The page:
Sent from my iPad using Tapatalk.

    <o>

  17. #17
    Regular Member JustaShooter's Avatar
    Join Date
    Jul 2013
    Location
    NE Ohio
    Posts
    728
    Quote Originally Posted by OC for ME View Post
    Proclaiming to be a good citizen, without video to substantiate that claim, is a meaningless claim.
    Food for thought.
    Christian, Husband, Father
    NRA Life Member
    NRA Certified Range Safety Officer
    NRA Certified Pistol & Rifle Instructor

    Anything I post in these forums is my personal opinion formed by my own interpretation of the topic.
    IANAL and anything I say is not intended to be nor should it be taken as legal advice.

  18. #18
    Regular Member OC for ME's Avatar
    Join Date
    Jan 2010
    Location
    White Oak Plantation
    Posts
    12,270
    Quote Originally Posted by JustaShooter View Post
    Food for thought.
    A citizen is presumed to be "good" until a jury of his peers finds him otherwise. A cop being held criminally liable for his misconduct, that he records on his video camera, will be long in coming, if ever. LE does not have it in them to hold their own criminally liable.

    http://forum.opencarry.org/forums/sh...t-Open-Carrier

  19. #19
    Regular Member sudden valley gunner's Avatar
    Join Date
    Dec 2008
    Location
    Whatcom County
    Posts
    17,338
    Quote Originally Posted by OC for ME View Post
    A citizen is presumed to be "good" until a jury of his peers finds him otherwise. A cop being held criminally liable for his misconduct, that he records on his video camera, will be long in coming, if ever. LE does not have it in them to hold their own criminally liable.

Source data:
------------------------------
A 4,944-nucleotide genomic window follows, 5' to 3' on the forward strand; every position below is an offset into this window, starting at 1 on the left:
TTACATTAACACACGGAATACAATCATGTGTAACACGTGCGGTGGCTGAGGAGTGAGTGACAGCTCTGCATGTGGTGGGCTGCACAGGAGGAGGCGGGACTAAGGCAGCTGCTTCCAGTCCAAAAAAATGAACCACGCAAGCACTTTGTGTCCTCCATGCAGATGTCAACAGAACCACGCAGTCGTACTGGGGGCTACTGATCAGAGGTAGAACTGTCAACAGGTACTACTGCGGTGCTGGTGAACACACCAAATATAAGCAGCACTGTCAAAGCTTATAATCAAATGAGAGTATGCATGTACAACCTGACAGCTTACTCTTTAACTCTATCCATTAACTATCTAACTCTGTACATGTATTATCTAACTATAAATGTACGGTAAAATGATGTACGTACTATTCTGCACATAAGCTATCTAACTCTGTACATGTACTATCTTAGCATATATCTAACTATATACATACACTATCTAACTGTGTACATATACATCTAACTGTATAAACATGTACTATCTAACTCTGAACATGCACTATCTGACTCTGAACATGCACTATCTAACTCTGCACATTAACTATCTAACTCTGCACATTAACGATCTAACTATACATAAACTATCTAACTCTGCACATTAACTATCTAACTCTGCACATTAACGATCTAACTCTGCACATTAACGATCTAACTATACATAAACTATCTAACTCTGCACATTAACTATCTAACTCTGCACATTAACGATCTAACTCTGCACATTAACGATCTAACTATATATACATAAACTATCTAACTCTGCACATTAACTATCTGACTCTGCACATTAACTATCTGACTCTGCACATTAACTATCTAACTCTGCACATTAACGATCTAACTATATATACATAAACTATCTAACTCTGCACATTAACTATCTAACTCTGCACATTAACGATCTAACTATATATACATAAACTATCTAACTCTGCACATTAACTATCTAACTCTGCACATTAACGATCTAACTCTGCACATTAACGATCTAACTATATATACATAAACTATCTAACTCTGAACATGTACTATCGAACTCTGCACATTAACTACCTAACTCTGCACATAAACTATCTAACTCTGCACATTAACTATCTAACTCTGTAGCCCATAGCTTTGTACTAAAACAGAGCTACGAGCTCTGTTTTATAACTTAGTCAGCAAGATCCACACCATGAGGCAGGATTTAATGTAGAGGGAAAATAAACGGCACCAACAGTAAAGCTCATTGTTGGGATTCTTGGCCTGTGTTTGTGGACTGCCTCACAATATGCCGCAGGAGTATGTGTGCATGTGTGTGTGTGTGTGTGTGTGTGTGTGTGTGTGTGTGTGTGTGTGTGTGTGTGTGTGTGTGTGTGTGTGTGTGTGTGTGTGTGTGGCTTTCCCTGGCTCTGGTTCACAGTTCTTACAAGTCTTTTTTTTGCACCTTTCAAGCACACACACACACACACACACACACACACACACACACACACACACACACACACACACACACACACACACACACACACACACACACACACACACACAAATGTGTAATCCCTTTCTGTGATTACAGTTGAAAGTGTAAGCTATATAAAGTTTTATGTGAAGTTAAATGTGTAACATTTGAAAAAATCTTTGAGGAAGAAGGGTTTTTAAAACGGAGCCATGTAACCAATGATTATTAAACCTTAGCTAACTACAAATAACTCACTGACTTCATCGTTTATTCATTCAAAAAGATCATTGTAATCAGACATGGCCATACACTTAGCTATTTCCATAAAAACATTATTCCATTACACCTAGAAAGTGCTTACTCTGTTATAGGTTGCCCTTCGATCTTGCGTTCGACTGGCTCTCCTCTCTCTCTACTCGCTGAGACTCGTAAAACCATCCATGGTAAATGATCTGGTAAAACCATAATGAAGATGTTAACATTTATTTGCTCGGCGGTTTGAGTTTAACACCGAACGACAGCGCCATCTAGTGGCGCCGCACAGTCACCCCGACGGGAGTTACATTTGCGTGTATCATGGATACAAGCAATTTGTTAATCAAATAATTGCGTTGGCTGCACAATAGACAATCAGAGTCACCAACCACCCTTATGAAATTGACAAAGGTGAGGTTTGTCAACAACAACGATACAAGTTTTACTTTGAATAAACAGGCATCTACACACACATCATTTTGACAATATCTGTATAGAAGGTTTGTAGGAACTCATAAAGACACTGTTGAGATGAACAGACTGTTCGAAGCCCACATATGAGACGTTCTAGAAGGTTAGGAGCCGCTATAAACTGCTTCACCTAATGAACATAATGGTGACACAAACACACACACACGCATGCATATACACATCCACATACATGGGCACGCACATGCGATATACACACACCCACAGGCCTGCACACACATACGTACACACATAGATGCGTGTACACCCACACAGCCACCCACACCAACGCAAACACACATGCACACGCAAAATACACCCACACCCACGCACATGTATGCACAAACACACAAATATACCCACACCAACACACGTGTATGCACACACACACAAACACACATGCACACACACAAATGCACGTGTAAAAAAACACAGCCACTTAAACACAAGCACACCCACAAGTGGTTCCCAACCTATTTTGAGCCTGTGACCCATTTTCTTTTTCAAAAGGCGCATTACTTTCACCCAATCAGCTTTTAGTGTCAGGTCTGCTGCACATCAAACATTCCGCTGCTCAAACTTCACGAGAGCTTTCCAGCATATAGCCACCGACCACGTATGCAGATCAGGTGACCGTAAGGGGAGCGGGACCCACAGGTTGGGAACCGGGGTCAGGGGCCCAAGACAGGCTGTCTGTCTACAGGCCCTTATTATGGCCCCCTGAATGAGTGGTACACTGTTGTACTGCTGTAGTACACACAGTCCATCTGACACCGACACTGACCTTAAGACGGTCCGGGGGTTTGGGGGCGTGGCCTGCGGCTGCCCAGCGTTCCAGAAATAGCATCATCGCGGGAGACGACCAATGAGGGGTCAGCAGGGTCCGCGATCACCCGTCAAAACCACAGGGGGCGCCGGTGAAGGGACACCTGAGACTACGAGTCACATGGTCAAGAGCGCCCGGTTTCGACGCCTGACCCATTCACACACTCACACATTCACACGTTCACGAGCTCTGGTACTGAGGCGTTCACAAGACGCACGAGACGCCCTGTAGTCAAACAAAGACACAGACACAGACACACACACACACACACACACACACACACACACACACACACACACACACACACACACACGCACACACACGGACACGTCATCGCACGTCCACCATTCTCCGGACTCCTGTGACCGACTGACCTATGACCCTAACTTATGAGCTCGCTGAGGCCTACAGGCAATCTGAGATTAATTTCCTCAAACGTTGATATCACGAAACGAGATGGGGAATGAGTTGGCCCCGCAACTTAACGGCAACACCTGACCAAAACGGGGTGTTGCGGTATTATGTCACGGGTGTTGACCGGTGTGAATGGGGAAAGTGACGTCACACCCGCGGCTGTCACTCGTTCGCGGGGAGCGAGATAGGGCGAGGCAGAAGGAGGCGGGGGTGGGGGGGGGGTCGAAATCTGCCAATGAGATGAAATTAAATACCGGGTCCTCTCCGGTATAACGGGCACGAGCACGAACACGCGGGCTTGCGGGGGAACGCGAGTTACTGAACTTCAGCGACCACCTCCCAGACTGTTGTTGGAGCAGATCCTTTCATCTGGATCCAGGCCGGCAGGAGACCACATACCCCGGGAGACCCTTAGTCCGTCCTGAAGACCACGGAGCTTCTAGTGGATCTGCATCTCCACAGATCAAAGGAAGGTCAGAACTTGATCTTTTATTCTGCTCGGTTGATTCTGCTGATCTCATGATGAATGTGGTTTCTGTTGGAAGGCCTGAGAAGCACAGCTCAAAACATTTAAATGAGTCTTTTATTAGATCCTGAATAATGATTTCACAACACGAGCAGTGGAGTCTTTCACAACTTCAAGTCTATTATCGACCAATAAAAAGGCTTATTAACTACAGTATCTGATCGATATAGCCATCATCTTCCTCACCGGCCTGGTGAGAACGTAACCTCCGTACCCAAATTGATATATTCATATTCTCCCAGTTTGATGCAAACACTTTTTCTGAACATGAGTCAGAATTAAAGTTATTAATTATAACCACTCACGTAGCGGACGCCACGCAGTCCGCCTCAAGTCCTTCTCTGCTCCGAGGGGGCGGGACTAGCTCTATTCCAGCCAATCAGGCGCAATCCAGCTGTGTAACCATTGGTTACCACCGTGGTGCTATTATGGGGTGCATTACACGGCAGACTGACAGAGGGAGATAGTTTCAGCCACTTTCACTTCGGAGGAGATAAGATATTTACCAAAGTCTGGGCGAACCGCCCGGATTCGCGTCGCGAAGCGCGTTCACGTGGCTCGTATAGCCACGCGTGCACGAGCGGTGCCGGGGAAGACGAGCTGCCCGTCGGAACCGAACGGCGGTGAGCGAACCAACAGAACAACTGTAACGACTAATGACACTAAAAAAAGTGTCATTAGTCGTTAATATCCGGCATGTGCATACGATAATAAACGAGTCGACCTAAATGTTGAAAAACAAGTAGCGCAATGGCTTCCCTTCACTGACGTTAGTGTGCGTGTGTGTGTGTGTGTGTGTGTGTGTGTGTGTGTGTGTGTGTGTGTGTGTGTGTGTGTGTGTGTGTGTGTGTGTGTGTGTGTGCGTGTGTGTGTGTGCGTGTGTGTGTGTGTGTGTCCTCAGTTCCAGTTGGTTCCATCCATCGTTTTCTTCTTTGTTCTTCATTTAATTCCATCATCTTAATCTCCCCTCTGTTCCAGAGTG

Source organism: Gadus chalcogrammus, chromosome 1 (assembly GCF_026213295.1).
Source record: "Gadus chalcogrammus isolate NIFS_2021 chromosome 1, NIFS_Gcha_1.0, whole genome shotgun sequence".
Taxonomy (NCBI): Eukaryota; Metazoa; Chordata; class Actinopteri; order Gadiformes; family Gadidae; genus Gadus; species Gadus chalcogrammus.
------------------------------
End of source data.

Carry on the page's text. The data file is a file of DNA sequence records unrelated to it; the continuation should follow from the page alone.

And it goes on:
http://forum.opencarry.org/forums/sh...t-Open-Carrier
    +1

    And the burden of proof is supposed to be on the state, many of us who ever had to go to court realizes this isn't the reality of the parasitic symbiotic relationship between judges, prosecutors and cops.

    I bet video helps with the rampant problem of perjury done by prosecutors and cops otherwise known as "testilying".
    I am not anti Cop I am just pro Citizen.

    U.S. v. Minker, 350 US 179, at page 187
    "Because of what appears to be a lawful command on the surface, many citizens, because
    of their respect for what only appears to be a law, are cunningly coerced into waiving their
    rights, due to ignorance." (Paraphrased)

  20. #20
    Founder's Club Member
    Join Date
    Nov 2006
    Location
    Fairfax Co., VA
    Posts
    18,766
    Quote Originally Posted by eye95 View Post
    The flip side is also true. Implying that all (or most) cops are bad, as so many here (not you) do, is meaningless without video of said all (or most) cops being bad.

    Just as we expect to be seen as individuals, not assigned the attributes ascribed to a group, so should we see all cops as individuals, judging their actions only by that which can be proved.


    Sent from my iPad using Tapatalk.

    <o>
    They may not all be "bad", but somebody is perpetuating the Blue Wall of Silence.

    Regarding your comment about video of bad cops--just have a look around the internet. There are vast numbers of reports and videos. (Ain't the webcrawling programs that scour the internet for local news stories a bi***?) There is no way I'll accept that those cops' proclivities were unknown to their colleagues. There is no way I'll accept that those videos show the involved cops' first abuse. Not all cops are bad, but the industry has serious problems. And, somebody is regularly pointing-up the mortar in the Blue Wall of Silence.